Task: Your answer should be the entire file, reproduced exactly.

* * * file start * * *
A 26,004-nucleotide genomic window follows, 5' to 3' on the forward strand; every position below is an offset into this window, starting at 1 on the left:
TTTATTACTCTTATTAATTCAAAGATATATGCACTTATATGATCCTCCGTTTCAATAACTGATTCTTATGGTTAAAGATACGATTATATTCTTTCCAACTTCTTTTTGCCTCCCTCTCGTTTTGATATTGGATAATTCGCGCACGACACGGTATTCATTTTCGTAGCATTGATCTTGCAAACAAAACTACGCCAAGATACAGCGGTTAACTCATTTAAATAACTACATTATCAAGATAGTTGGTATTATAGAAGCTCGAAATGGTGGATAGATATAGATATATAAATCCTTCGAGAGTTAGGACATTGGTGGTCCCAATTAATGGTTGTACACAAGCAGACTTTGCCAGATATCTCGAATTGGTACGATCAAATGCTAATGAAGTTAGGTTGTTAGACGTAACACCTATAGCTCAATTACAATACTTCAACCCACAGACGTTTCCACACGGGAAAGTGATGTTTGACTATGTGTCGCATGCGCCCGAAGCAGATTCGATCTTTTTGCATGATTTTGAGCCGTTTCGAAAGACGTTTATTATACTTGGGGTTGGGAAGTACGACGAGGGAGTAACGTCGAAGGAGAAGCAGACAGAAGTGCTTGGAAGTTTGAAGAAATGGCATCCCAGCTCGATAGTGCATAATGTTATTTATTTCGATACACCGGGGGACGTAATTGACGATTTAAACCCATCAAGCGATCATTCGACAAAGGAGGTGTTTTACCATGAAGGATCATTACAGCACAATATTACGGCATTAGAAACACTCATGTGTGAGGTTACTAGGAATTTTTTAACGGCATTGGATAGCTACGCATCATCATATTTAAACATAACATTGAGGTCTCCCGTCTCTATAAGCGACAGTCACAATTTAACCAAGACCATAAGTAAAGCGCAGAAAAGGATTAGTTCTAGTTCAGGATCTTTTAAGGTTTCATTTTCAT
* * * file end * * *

A 26,004-nucleotide genomic window follows, 5' to 3' on the forward strand; every position below is an offset into this window, starting at 1 on the left:
TTTATTACTCTTATTAATTCAAAGATATATGCACTTATATGATCCTCCGTTTCAATAACTGATTCTTATGGTTAAAGATACGATTATATTCTTTCCAACTTCTTTTTGCCTCCCTCTCGTTTTGATATTGGATAATTCGCGCACGACACGGTATTCATTTTCGTAGCATTGATCTTGCAAACAAAACTACGCCAAGATACAGCGGTTAACTCATTTAAATAACTACATTATCAAGATAGTTGGTATTATAGAAGCTCGAAATGGTGGATAGATATAGATATATAAATCCTTCGAGAGTTAGGACATTGGTGGTCCCAATTAATGGTTGTACACAAGCAGACTTTGCCAGATATCTCGAATTGGTACGATCAAATGCTAATGAAGTTAGGTTGTTAGACGTAACACCTATAGCTCAATTACAATACTTCAACCCACAGACGTTTCCACACGGGAAAGTGATGTTTGACTATGTGTCGCATGCGCCCGAAGCAGATTCGATCTTTTTGCATGATTTTGAGCCGTTTCGAAAGACGTTTATTATACTTGGGGTTGGGAAGTACGACGAGGGAGTAACGTCGAAGGAGAAGCAGACAGAAGTGCTTGGAAGTTTGAAGAAATGGCATCCCAGCTCGATAGTGCATAATGTTATTTATTTCGATACACCGGGGGACGTAATTGACGATTTAAACCCATCAAGCGATCATTCGACAAAGGAGGTGTTTTACCATGAAGGATCATTACAGCACAATATTACGGCATTAGAAACACTCATGTGTGAGGTTACTAGGAATTTTTTAACGGCATTGGATAGCTACGCATCATCATATTTAAACATAACATTGAGGTCTCCCGTCTCTATAAGCGACAGTCACAATTTAACCAAGACCATAAGTAAAGCGCAGAAAAGGATTAGTTCTAGTTCAGGATCTTTTAAGGTTTCATTTTCAT